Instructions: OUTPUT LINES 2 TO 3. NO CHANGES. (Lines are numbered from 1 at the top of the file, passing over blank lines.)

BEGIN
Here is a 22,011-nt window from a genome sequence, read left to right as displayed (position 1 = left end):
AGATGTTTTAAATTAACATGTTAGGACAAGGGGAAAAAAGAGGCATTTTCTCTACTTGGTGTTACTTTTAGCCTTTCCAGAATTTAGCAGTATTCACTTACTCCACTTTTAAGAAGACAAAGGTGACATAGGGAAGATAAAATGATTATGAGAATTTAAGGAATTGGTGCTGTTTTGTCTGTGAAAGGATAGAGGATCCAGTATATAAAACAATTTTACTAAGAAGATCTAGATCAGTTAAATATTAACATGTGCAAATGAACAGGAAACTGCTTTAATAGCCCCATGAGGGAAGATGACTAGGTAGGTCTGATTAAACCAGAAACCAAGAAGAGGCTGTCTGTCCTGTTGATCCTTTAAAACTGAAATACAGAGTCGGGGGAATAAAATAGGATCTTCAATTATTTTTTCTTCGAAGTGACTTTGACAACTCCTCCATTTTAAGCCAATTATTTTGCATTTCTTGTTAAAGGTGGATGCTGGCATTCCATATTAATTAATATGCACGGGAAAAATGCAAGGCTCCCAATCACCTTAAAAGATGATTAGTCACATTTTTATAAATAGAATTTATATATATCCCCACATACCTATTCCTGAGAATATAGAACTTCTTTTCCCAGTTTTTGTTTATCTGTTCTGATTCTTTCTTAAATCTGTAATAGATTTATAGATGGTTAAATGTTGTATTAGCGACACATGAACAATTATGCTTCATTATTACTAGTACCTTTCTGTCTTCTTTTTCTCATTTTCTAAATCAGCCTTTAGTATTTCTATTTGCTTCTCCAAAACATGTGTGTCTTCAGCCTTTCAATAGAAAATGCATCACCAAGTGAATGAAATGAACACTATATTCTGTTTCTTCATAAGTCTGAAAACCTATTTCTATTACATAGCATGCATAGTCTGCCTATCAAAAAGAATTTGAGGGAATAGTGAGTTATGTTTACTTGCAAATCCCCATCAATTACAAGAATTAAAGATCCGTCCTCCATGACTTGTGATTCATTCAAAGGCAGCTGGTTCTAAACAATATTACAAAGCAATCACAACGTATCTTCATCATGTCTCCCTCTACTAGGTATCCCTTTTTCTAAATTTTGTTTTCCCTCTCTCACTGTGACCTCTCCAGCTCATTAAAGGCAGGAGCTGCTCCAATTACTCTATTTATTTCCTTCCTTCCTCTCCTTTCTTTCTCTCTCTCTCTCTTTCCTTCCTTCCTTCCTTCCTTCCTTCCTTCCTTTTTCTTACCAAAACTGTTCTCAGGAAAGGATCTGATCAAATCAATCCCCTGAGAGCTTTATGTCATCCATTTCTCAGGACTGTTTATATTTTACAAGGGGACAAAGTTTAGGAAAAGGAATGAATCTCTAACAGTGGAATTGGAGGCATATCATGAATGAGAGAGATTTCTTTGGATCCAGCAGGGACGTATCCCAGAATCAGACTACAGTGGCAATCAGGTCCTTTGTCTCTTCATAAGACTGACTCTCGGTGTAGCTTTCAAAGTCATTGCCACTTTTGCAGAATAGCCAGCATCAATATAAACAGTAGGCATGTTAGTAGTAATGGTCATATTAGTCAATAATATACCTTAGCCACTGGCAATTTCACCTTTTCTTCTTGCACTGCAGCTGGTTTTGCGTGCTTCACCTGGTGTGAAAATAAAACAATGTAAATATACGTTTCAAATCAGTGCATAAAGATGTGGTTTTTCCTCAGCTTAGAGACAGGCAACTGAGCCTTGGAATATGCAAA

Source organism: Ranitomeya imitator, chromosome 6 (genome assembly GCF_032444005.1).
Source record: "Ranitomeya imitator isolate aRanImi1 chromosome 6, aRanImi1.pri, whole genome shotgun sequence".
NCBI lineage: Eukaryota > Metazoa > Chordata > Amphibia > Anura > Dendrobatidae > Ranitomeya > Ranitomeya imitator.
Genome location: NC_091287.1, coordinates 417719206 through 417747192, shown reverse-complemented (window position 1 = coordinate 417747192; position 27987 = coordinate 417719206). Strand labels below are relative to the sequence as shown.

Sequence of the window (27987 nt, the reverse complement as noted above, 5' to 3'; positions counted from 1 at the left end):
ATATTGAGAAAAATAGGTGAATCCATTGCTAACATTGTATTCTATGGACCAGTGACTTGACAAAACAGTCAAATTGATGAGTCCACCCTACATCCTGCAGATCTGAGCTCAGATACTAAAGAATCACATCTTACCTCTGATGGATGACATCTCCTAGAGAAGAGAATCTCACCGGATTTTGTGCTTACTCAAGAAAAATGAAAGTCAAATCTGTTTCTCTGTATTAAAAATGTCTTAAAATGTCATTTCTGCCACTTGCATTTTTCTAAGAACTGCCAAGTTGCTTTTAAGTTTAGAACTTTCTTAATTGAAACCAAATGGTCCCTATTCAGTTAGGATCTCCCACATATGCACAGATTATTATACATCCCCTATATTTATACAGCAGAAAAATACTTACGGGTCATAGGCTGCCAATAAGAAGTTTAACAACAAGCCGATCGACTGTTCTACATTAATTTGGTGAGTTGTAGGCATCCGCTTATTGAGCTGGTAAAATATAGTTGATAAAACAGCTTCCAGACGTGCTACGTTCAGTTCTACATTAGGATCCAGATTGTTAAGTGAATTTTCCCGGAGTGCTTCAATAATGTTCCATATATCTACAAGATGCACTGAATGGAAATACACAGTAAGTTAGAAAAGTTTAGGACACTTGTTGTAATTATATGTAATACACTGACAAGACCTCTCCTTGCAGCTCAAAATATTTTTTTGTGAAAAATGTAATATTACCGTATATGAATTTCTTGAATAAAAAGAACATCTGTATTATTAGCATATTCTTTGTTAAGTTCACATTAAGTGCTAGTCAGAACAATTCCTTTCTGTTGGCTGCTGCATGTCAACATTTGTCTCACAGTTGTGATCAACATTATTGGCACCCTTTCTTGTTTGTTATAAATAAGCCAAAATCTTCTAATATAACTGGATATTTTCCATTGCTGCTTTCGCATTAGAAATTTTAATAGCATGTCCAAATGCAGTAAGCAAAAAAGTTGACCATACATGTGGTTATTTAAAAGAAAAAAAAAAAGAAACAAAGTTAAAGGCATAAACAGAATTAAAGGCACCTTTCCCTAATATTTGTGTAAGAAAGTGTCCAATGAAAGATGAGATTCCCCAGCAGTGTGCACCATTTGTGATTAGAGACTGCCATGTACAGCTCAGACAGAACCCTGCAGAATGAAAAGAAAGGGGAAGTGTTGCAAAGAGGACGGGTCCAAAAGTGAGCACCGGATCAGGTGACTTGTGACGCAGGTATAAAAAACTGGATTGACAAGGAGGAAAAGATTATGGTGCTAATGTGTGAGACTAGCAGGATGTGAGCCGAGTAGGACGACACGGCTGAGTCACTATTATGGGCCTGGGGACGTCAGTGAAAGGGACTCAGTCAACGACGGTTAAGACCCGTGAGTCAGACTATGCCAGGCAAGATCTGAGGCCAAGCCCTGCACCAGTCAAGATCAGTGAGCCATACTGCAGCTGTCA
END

AGATGTTTTAAATTAACATGTTAGGACAAGGGGAAAAAAGAGGCATTTTCTCTACTTGGTGTTACTTTTAGCCTTTCCAGAATTTAGCAGTATTCACTTACTCCACTTTTAAGAAGACAAAGGTGACATAGGGAAGATAAAATGATTATGAGAATTTAAGGAATTGGTGCTGTTTTGTCTGTGAAAGGATAGAGGATCCAGTATATAAAACAATTTTACTAAGAAGATCTAGATCAGTTAAATATTAACATGTGCAAATGAACAGGAAACTGCTTTAATAGCCCCATGAGGGAAGATGACTAGGTAGGTCTGATTAAACCAGAAACCAAGAAGAGGCTGTCTGTCCTGTTGATCCTTTAAAACTGAAATACAGAGTCGGGGGAATAAAATAGGATCTTCAATTATTTTTTCTTCGAAGTGACTTTGACAACTCCTCCATTTTAAGCCAATTATTTTGCATTTCTTGTTAAAGGTGGATGCTGGCATTCCATATTAATTAATATGCACGGGAAAAATGCAAGGCTCCCAATCACCTTAAAAGATGATTAGTCACATTTTTATAAATAGAATTTATATATATCCCCACATACCTATTCCTGAGAATATAGAACTTCTTTTCCCAGTTTTTGTTTATCTGTTCTGATTCTTTCTTAAATCTGTAATAGATTTATAGATGGTTAAATGTTGTATTAGCGACACATGAACAATTATGCTTCATTATTACTAGTACCTTTCTGTCTTCTTTTTCTCATTTTCTAAATCAGCCTTTAGTATTTCTATTTGCTTCTCCAAAACATGTGTGTCTTCAGCCTTTCAATAGAAAATGCATCACCAAGTGAATGAAATGAACACTATATTCTGTTTCTTCATAAGTCTGAAAACCTATTTCTATTACATAGCATGCATAGTCTGCCTATCAAAAAGAATTTGAGGGAATAGTGAGTTATGTTTACTTGCAAATCCCCATCAATTACAAGAATTAAAGATCCGTCCTCCATGACTTGTGATTCATTCAAAGGCAGCTGGTTCTAAACAATATTACAAAGCAATCACAACGTATCTTCATCATGTCTCCCTCTACTAGGTATCCCTTTTTCTAAATTTTGTTTTCCCTCTCTCACTGTGACCTCTCCAGCTCATTAAAGGCAGGAGCTGCTCCAATTACTCTATTTATTTCCTTCCTTCCTCTCCTTTCTTTCTCTCTCTCTCTCTTTCCTTCCTTCCTTCCTTCCTTCCTTCCTTCCTTTTTCTTACCAAAACTGTTCTCAGGAAAGGATCTGATCAAATCAATCCCCTGAGAGCTTTATGTCATCCATTTCTCAGGACTGTTTATATTTTACAAGGGGACAAAGTTTAGGAAAAGGAATGAATCTCTAACAGTGGAATTGGAGGCATATCATGAATGAGAGAGATTTCTTTGGATCCAGCAGGGACGTATCCCAGAATCAGACTACAGTGGCAATCAGGTCCTTTGTCTCTTCATAAGACTGACTCTCGGTGTAGCTTTCAAAGTCATTGCCACTTTTGCAGAATAGCCAGCATCAATATAAACAGTAGGCATGTTAGTAGTAATGGTCATATTAGTCAATAATATACCTTAGCCACTGGCAATTTCACCTTTTCTTCTTGCACTGCAGCTGGTTTTGCGTGCTTCACCTGGTGTGAAAATAAAACAATGTAAATATACGTTTCAAATCAGTGCATAAAGATGTGGTTTTTCCTCAGCTTAGAGACAGGCAACTGAGCCTTGGAATATGCAAA

Source organism: Ranitomeya imitator, chromosome 6 (genome assembly GCF_032444005.1).